Rumblings that Kevin Durant would demand out of Brooklyn if Kyrie Irving were to leave the Nets was the biggest story Thursday night at the 2022 NBA Draft.
Durant, however, reportedly hasn’t told the Nets he would ask for a trade, just a map of how they would plan to contend post-Irving.
Of course, that all could be putting the cart before the horse. Irving and the Nets are still believed to be seeking common ground to keep him in Brooklyn, albeit with the mercurial guard looking for a longer guaranteed deal and the team preferring a shorter one. Nets general manager Sean Marks and owner Joe Tsai are believed to be in agreement on the matter.
The sides reached an impasse in negotiations, and multiple outlets reported that if Irving leaves, Durant — who arrived as a package deal with his longtime friend in 2019 — would follow suit in what would be a catastrophic worst-case scenario for the Nets, one that the Rockets would no doubt relish.
But ESPN’s Adrian Wojnarowski reported that’s not a forgone conclusion.
“KD wanting to remain with the Nets is not necessarily contingent on if Kyrie Irving walks. That, if he walks, he wants to see what the roster could still look like, how it could be reshaped, how it can still be a championship contender,” he said. “[Durant’s] starting that new four-year max deal. This isn’t the transfer portal. You don’t get to say where you’d like to go. So if he decided and wanted and asked for a trade — which I’m told he’s not told the Nets he’s going to do or is ready to do — he’s probably not going to have a lot of say in where he goes.
“So that has to be part of [Durant’s] thinking if he does ask out of Brooklyn. But right now, I still think there’s a pathway for the Nets, for Kyrie Irving for Kevin Durant to find a way forward together. But it’s murky, and it’s uncertain. Listen, the future of this Nets organization very well is going to be determined here in the next several days to a week.”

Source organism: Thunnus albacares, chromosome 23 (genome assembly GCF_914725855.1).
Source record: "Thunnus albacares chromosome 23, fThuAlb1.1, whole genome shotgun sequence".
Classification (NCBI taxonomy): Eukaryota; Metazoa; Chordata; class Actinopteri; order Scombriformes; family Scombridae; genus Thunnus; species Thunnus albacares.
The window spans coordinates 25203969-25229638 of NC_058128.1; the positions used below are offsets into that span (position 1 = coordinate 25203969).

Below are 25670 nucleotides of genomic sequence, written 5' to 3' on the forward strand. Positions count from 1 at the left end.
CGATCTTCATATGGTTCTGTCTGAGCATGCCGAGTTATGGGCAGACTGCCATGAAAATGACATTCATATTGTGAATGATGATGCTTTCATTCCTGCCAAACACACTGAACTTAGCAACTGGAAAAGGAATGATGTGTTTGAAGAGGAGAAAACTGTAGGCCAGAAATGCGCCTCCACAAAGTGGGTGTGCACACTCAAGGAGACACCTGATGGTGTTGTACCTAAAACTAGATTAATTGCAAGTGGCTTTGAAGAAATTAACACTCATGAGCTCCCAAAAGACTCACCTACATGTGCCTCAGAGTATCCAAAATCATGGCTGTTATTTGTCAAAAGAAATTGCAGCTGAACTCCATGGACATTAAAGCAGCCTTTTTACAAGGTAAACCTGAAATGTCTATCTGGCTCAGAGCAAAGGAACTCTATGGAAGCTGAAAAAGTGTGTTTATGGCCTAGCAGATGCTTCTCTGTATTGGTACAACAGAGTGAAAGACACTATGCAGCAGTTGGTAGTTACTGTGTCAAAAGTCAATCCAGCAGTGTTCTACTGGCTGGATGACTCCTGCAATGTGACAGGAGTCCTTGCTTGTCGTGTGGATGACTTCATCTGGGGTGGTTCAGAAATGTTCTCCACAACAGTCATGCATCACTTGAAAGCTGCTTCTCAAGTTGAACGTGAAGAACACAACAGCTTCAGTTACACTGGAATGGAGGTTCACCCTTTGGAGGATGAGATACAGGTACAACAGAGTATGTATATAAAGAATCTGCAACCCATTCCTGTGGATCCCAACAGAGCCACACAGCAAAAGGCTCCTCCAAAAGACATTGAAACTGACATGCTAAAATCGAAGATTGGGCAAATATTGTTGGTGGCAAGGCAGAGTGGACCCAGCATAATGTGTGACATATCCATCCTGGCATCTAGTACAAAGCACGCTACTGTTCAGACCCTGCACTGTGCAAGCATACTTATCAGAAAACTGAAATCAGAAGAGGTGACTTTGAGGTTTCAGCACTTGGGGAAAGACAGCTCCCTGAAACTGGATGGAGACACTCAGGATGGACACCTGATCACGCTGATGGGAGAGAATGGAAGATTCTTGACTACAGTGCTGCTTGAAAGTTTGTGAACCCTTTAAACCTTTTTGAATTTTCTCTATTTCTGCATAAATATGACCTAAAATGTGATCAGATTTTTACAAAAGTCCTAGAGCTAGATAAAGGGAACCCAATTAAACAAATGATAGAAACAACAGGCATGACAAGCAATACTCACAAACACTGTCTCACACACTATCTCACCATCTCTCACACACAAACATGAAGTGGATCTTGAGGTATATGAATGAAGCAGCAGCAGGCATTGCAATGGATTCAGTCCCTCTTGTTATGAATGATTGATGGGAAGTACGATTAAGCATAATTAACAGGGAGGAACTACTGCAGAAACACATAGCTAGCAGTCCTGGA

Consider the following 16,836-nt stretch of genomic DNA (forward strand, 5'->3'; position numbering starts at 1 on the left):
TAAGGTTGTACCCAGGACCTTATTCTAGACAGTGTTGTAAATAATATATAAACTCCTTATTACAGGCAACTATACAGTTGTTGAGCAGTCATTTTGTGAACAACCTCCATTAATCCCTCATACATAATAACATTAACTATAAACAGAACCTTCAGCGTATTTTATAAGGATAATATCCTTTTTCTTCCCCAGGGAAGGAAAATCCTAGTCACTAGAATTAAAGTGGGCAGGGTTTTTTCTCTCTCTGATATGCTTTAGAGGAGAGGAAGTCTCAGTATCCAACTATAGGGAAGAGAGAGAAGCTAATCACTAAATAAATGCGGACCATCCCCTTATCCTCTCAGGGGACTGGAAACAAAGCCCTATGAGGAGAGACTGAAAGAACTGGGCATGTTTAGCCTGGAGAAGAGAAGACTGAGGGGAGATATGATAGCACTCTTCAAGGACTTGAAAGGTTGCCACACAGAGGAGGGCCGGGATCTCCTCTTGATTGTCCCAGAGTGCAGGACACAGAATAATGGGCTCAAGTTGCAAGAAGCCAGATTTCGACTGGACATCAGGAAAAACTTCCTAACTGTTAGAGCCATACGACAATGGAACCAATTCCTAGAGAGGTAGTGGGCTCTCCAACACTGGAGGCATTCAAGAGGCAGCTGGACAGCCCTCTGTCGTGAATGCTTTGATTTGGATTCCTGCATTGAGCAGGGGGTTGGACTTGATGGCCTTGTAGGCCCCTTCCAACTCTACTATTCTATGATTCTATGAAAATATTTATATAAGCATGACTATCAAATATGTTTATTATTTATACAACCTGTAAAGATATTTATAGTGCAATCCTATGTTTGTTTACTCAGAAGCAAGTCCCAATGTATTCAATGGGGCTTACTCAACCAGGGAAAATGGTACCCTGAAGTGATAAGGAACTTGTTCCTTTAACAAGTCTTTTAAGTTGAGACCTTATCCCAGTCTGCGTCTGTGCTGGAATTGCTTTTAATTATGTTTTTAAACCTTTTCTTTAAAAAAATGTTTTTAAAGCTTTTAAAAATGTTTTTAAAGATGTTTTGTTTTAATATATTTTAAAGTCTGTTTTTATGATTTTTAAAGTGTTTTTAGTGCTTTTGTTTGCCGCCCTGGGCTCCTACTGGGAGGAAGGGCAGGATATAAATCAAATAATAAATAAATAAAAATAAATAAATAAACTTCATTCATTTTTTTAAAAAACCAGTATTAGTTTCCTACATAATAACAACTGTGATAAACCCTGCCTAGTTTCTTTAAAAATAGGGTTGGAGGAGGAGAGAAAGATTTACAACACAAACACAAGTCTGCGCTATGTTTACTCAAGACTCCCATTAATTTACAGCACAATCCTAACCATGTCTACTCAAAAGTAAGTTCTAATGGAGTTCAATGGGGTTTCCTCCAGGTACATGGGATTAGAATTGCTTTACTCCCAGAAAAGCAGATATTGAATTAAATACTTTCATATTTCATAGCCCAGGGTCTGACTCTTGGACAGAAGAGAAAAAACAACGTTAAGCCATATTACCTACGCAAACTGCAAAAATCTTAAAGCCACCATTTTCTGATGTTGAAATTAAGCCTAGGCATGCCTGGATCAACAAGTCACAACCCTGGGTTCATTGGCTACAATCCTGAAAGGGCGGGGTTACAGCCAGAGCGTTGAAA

Irving has until Wednesday to pick up his $36 million player option for next season. He could decline it and become an unrestricted free agent, able to sign with any team that can afford him.
And therein lies the rub.
With no contenders having significant cap space — the Lakers would be able to offer him a $6 million taxpayer midlevel exception, or a $30 million pay cut — Irving’s options are limited and his best leverage comes from his friend Durant threatening to follow him out the door.
But there is a perception among some league personnel that this is an artfully crafted and well-coordinated bluff.
Irving would prefer either a long-term deal to remain in Brooklyn or to leave via a sign-and-trade, so he can actually get a commensurate contract. He gave the Nets a list of preferred destinations — the Clippers, Heat, Knicks, Lakers, Mavericks and 76ers. The Athletic reported that “there’s an expectation that Kyrie Irving will now proceed shortly into finding a home via an opt-in and trade.”
A sign-and-trade would hard-cap the team getting Irving. Opting in and waiting a day would eliminate that hurdle, and make a deal easier.
But not all of the teams that Irving wants desire him in return.
The Knicks, for example, have been actively clearing cap space. They traded Kemba Walker and a first-rounder to the Pistons on Thursday, but it was in pursuit of Jalen Brunson, not Irving.
The Nets went into the draft in their building without a single pick (they deferred the first-rounder they got from the 76ers in the James Harden-Ben Simmons trade into next year). They gave Houston not only their 2024 and 2026 first-rounders for Harden, but the right to swap in 2023, 2025 and 2027.
They are also over the cap even if Irving leaves as a free agent, so they would need to be creative to maintain a winner around Durant and Simmons. Those are the conversations Durant will demand of Marks. Tsai liked a tweet that supported his GM and included “Team and culture > any one player.”
The Nets signed undrafted 6-foot-5, 210 pound Wake Forest guard Alondes Williams to a two-way deal according to The Athletic. He has a big frame if a middling reach, and averaged 18 points, 6.4 boards and 5.2 assists. Williams was tapped as a second-round pick in mock drafts.
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